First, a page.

Semchena's basic point is that, the actions of 14 states to the contrary, medical marijuana is illegal under federal law. He opts for what he calls the "Livonia Option," and he stresses that Royal Oak must act before its moratorium expires at the end of October. Rasor maintains that the Livonia Option seems to prohibit home-growing for medical purposes. He suggests that if Royal Oak nullifies what is permitted by state law, "We are going to be sued." Rasor is seen as pro medical marijuana and has maintained that permitting and regulating legal businesses would benefit the city economically. He smiled when one Public Comment speaker teased that Jim seems to have his own "stimulus plan" to help the city's finances. In a more serious mode, Rasor snapped at someone who attempted to interrupt his comments: "You've been talking for three hours. It's our turn."

Somewhere in all this it was discussed whether the Planning Commission should schedule another marijuana-focused hearing. I don't recall that any decision was reached.


The vote to approve Semchena's request for ordinance language which forbids any land use that is "illegal pursuant to Federal, State, or Local law" was 6-1, Rasor voting No.


Oakland County's legal department has made available to cities a 63-page report based on its research about all this. The report lists three options for each city: (1) Adopt a moratorium. (2) Regulate medical marijuana through zoning ordinances and permits. (3) Attempt to ban medical marijuana to the extent possible. (Birmingham and Bloomfield Hills have banned anything that violates federal law. L. Brook Patterson favors a ban. -- Aug 2010


The illusion of a marijuana tax is the headline on a Christian Science Monitor editorial which argues that legalizing marijuana, as is being considered in California, is not a good idea. The editorial challenges the assumption that there are economic benefits to the state, and it cites Canada's experience with cigarette taxes. "A mere $2 price difference between Canada and US cigarettes created such s smuggling problem that Canada repealed its tax hike." CSM added that the Netherlands's experience resulted in "increased dependence on the drug, spawned more dealers of harder drugs, and attracted a flow of rowdy 'drug tourists' from other countries."


Medical Marijuana goes on the back burner

Establishing a policy or ordinance in Royal Oak to deal with medical marijuana won't be addressed for some time, "indefinitely," according to a report in the Daily Tribune. Budget problems will require CITCOM's attention, Mayor Jim Ellison says. Besides, state rules are less than clear, he suggests.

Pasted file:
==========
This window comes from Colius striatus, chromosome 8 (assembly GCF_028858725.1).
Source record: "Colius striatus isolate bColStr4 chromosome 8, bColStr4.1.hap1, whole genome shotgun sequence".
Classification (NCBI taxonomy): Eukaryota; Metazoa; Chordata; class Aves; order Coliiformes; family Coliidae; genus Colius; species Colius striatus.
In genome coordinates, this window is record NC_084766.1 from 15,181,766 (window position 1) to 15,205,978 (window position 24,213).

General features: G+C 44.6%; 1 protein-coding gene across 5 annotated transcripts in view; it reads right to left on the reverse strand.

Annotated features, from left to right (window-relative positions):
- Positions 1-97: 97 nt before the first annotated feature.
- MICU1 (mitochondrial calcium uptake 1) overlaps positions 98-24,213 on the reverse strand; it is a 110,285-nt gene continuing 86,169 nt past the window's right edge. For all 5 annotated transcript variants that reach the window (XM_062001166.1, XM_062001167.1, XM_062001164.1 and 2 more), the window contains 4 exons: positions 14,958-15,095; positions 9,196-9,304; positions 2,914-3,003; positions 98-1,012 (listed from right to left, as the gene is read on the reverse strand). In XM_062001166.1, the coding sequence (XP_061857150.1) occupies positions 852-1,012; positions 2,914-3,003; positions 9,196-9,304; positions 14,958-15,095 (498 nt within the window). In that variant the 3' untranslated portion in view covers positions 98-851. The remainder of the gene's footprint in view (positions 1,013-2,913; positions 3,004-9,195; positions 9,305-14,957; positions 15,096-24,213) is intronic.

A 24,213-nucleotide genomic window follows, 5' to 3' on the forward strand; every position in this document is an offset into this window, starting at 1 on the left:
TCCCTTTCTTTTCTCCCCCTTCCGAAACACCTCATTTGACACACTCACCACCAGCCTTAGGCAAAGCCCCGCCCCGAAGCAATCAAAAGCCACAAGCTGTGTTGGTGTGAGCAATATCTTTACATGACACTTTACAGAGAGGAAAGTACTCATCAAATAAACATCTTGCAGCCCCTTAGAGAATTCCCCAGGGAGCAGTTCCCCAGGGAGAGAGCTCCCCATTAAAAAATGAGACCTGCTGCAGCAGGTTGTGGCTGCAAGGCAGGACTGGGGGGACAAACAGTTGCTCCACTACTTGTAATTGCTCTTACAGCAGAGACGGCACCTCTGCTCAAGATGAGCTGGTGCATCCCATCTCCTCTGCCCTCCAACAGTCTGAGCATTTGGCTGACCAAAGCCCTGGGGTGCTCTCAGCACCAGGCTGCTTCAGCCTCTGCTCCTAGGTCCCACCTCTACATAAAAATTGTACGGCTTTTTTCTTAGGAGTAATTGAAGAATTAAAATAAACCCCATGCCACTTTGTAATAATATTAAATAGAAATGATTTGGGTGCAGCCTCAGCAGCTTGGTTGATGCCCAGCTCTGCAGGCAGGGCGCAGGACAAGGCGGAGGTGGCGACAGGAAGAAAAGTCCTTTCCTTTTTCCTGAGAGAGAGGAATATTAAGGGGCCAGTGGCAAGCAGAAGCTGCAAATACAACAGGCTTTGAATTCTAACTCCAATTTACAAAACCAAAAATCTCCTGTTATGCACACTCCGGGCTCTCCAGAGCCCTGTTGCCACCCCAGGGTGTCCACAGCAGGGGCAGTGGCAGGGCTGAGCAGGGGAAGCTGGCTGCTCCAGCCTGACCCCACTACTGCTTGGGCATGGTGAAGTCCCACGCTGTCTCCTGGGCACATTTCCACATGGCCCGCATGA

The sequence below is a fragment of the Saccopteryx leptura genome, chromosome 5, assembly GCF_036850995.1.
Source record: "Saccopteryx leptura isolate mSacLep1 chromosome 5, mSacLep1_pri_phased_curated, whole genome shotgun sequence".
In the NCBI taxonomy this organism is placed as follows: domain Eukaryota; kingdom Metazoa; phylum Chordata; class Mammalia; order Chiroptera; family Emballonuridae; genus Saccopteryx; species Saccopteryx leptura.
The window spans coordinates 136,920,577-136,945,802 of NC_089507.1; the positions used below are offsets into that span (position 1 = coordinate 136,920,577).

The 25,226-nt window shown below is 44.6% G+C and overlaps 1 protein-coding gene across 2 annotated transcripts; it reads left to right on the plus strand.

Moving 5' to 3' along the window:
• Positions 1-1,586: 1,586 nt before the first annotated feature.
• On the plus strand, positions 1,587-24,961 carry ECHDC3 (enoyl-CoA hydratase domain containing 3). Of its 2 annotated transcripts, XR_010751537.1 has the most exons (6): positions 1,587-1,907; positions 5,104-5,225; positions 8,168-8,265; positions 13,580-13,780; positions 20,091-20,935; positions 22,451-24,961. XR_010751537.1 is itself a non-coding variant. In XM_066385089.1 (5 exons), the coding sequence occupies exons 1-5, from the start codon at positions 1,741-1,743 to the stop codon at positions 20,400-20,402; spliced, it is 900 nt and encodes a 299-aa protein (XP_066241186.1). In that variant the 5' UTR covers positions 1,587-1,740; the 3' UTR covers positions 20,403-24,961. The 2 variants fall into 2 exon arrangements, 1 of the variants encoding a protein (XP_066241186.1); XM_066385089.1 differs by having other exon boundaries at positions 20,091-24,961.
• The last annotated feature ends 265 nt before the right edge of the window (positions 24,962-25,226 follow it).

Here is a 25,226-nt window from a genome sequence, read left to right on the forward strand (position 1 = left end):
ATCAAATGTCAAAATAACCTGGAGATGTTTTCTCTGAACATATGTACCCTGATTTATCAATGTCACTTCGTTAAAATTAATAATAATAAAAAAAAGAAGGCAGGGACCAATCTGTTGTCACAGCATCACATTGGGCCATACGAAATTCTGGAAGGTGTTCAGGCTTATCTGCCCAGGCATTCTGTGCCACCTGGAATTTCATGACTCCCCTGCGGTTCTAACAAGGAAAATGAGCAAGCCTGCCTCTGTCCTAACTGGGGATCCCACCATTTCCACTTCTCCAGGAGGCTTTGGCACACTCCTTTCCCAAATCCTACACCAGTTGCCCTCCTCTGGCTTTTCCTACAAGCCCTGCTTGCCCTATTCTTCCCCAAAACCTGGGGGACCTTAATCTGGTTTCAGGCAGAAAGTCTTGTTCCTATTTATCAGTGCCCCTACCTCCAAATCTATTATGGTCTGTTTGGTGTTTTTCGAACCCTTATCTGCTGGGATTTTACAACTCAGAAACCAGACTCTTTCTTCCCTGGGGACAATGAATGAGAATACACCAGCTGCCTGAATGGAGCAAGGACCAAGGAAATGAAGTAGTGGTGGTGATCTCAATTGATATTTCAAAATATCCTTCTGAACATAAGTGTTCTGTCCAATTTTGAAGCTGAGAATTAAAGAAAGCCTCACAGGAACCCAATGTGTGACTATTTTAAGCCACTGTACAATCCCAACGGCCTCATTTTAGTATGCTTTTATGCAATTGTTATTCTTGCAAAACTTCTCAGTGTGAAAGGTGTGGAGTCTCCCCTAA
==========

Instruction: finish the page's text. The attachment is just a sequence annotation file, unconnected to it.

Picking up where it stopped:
Update: At its 19 April meeting CITCOM approved a 180-day moratorium on making any decision. The vote was 6-1, with Rasor voting No.


Clyde Esbri was the lone No-vote against approving the retail operation. His mini white paper provides an excellent starting point for the debate. (Emphasis by FJV)


Let me clearly state, I am absolutely in support of medical marijuana.


What I am not in support of is the method of growing/distribution being adopted by some cities...including Royal Oak.


If medical marijuana is truly for medicinal purposes, why not just treat it like any other medically prescribed drug? I believe medical marijuana should be grown in state controlled groweries to insure consistent product quality and potency. Furthermore, I believe that it should be distributed and dispensed through existing pharmaceutical networks, just like any other [legitimate] drug.


I have had some people suggest that my stance mirrors prohibition, I would argue the following; I like a cold beer as much as the next guy, but even beer, wine and alcohol sales are distributed through a closely monitored and TAXED state-controlled process. Why should medical marijuana be treated any differently?


As you may or may not know, there is a bill in Lansing (Senate Bill 618) which would directly address state run groweries and how medical marijuana would be dispensed. This bill has been stuck in committee for over a year now. As a result of the typical inaction in Lansing and because potential growers/dispensaries are eager to set up shop, cities are being forced to act on their own. If you study what has taken place in California with medical marijuana dispensaries, you'll see the lack of guidance from the state legislature has led to an out of control number of dispensaries there.


More locally, Novi and Troy for example have already enacted ordinances that follow federal law and have flat out banned dispensaries. The Royal Oak Planning Commission chose to recommend to the City Commission allowing them in specified zoning areas. It seems evident to me that these inconsistent policies from city to city will only lead to legal challenges, so why not err on the side of caution for the time being.